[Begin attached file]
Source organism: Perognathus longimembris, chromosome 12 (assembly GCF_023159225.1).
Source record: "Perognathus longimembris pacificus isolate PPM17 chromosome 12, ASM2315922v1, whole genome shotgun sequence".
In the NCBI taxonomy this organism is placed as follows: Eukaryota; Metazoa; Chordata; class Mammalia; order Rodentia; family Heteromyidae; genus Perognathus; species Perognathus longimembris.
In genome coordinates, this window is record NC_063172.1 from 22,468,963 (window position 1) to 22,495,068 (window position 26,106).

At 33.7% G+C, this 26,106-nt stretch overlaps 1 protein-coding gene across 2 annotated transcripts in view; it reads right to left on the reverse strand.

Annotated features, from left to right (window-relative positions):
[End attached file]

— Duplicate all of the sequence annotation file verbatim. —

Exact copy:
Source organism: Perognathus longimembris, chromosome 12 (assembly GCF_023159225.1).
Source record: "Perognathus longimembris pacificus isolate PPM17 chromosome 12, ASM2315922v1, whole genome shotgun sequence".
In the NCBI taxonomy this organism is placed as follows: Eukaryota; Metazoa; Chordata; class Mammalia; order Rodentia; family Heteromyidae; genus Perognathus; species Perognathus longimembris.
In genome coordinates, this window is record NC_063172.1 from 22,468,963 (window position 1) to 22,495,068 (window position 26,106).

At 33.7% G+C, this 26,106-nt stretch overlaps 1 protein-coding gene across 2 annotated transcripts in view; it reads right to left on the reverse strand.

Annotated features, from left to right (window-relative positions):